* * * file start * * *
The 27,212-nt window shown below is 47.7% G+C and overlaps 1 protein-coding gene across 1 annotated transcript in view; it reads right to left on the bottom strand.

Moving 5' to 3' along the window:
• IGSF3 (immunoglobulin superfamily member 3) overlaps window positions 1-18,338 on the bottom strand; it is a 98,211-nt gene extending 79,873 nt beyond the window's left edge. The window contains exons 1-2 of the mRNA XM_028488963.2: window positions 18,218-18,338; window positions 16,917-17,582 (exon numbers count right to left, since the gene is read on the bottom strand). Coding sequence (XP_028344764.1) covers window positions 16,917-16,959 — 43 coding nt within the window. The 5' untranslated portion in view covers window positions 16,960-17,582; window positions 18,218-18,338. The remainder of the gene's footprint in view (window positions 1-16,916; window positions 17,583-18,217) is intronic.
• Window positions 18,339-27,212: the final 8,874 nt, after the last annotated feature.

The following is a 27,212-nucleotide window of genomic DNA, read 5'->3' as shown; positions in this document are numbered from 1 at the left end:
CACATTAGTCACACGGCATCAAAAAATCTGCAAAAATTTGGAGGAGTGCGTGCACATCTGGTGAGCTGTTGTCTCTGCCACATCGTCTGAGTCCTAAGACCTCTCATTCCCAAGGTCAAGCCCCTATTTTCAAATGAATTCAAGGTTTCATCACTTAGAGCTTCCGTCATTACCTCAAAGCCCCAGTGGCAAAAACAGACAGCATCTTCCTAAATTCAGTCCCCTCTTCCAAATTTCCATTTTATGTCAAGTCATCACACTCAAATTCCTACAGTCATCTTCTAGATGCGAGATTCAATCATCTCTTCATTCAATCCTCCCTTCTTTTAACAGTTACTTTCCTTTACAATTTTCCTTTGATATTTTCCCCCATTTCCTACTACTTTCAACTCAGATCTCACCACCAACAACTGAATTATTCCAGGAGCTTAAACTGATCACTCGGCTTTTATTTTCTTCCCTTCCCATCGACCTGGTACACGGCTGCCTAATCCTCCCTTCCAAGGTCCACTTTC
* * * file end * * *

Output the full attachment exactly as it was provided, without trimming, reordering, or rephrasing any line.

The 27,212-nt window shown below is 47.7% G+C and overlaps 1 protein-coding gene across 1 annotated transcript in view; it reads right to left on the bottom strand.

Moving 5' to 3' along the window:
• IGSF3 (immunoglobulin superfamily member 3) overlaps window positions 1-18,338 on the bottom strand; it is a 98,211-nt gene extending 79,873 nt beyond the window's left edge. The window contains exons 1-2 of the mRNA XM_028488963.2: window positions 18,218-18,338; window positions 16,917-17,582 (exon numbers count right to left, since the gene is read on the bottom strand). Coding sequence (XP_028344764.1) covers window positions 16,917-16,959 — 43 coding nt within the window. The 5' untranslated portion in view covers window positions 16,960-17,582; window positions 18,218-18,338. The remainder of the gene's footprint in view (window positions 1-16,916; window positions 17,583-18,217) is intronic.
• Window positions 18,339-27,212: the final 8,874 nt, after the last annotated feature.

The following is a 27,212-nucleotide window of genomic DNA, read 5'->3' as shown; positions in this document are numbered from 1 at the left end:
CACATTAGTCACACGGCATCAAAAAATCTGCAAAAATTTGGAGGAGTGCGTGCACATCTGGTGAGCTGTTGTCTCTGCCACATCGTCTGAGTCCTAAGACCTCTCATTCCCAAGGTCAAGCCCCTATTTTCAAATGAATTCAAGGTTTCATCACTTAGAGCTTCCGTCATTACCTCAAAGCCCCAGTGGCAAAAACAGACAGCATCTTCCTAAATTCAGTCCCCTCTTCCAAATTTCCATTTTATGTCAAGTCATCACACTCAAATTCCTACAGTCATCTTCTAGATGCGAGATTCAATCATCTCTTCATTCAATCCTCCCTTCTTTTAACAGTTACTTTCCTTTACAATTTTCCTTTGATATTTTCCCCCATTTCCTACTACTTTCAACTCAGATCTCACCACCAACAACTGAATTATTCCAGGAGCTTAAACTGATCACTCGGCTTTTATTTTCTTCCCTTCCCATCGACCTGGTACACGGCTGCCTAATCCTCCCTTCCAAGGTCCACTTTC